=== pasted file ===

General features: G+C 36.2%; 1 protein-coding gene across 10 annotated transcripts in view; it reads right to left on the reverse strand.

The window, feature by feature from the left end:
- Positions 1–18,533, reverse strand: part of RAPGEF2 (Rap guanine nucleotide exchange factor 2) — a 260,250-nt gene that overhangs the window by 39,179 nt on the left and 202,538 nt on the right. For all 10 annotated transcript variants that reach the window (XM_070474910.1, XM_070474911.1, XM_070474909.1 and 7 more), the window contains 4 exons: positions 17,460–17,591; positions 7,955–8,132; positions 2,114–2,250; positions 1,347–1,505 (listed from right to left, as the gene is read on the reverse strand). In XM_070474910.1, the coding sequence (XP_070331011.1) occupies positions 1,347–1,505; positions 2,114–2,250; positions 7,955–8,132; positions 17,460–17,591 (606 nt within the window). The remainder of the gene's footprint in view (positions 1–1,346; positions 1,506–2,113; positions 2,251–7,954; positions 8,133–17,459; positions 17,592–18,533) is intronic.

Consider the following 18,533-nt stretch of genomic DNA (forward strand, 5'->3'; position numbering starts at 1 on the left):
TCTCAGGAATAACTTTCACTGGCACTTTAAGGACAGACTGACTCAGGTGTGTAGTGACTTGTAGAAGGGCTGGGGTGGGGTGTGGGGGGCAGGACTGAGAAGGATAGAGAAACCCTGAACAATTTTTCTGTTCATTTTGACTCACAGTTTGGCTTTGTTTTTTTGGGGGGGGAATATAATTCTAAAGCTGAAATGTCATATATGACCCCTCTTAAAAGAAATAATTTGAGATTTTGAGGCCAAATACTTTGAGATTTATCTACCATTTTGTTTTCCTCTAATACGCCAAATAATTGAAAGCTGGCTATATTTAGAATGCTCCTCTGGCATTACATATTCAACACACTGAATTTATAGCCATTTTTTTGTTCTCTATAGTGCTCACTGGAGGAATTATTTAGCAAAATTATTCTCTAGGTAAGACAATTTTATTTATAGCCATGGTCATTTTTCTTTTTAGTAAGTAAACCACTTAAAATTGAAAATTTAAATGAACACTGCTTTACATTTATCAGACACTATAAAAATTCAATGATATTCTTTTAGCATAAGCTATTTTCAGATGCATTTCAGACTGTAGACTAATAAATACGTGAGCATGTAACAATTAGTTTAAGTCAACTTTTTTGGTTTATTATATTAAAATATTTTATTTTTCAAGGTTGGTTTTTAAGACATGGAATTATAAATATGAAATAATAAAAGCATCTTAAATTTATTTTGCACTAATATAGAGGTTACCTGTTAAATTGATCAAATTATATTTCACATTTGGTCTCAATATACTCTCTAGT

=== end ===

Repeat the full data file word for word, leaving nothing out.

General features: G+C 36.2%; 1 protein-coding gene across 10 annotated transcripts in view; it reads right to left on the reverse strand.

The window, feature by feature from the left end:
- Positions 1–18,533, reverse strand: part of RAPGEF2 (Rap guanine nucleotide exchange factor 2) — a 260,250-nt gene that overhangs the window by 39,179 nt on the left and 202,538 nt on the right. For all 10 annotated transcript variants that reach the window (XM_070474910.1, XM_070474911.1, XM_070474909.1 and 7 more), the window contains 4 exons: positions 17,460–17,591; positions 7,955–8,132; positions 2,114–2,250; positions 1,347–1,505 (listed from right to left, as the gene is read on the reverse strand). In XM_070474910.1, the coding sequence (XP_070331011.1) occupies positions 1,347–1,505; positions 2,114–2,250; positions 7,955–8,132; positions 17,460–17,591 (606 nt within the window). The remainder of the gene's footprint in view (positions 1–1,346; positions 1,506–2,113; positions 2,251–7,954; positions 8,133–17,459; positions 17,592–18,533) is intronic.

Consider the following 18,533-nt stretch of genomic DNA (forward strand, 5'->3'; position numbering starts at 1 on the left):
TCTCAGGAATAACTTTCACTGGCACTTTAAGGACAGACTGACTCAGGTGTGTAGTGACTTGTAGAAGGGCTGGGGTGGGGTGTGGGGGGCAGGACTGAGAAGGATAGAGAAACCCTGAACAATTTTTCTGTTCATTTTGACTCACAGTTTGGCTTTGTTTTTTTGGGGGGGGAATATAATTCTAAAGCTGAAATGTCATATATGACCCCTCTTAAAAGAAATAATTTGAGATTTTGAGGCCAAATACTTTGAGATTTATCTACCATTTTGTTTTCCTCTAATACGCCAAATAATTGAAAGCTGGCTATATTTAGAATGCTCCTCTGGCATTACATATTCAACACACTGAATTTATAGCCATTTTTTTGTTCTCTATAGTGCTCACTGGAGGAATTATTTAGCAAAATTATTCTCTAGGTAAGACAATTTTATTTATAGCCATGGTCATTTTTCTTTTTAGTAAGTAAACCACTTAAAATTGAAAATTTAAATGAACACTGCTTTACATTTATCAGACACTATAAAAATTCAATGATATTCTTTTAGCATAAGCTATTTTCAGATGCATTTCAGACTGTAGACTAATAAATACGTGAGCATGTAACAATTAGTTTAAGTCAACTTTTTTGGTTTATTATATTAAAATATTTTATTTTTCAAGGTTGGTTTTTAAGACATGGAATTATAAATATGAAATAATAAAAGCATCTTAAATTTATTTTGCACTAATATAGAGGTTACCTGTTAAATTGATCAAATTATATTTCACATTTGGTCTCAATATACTCTCTAGT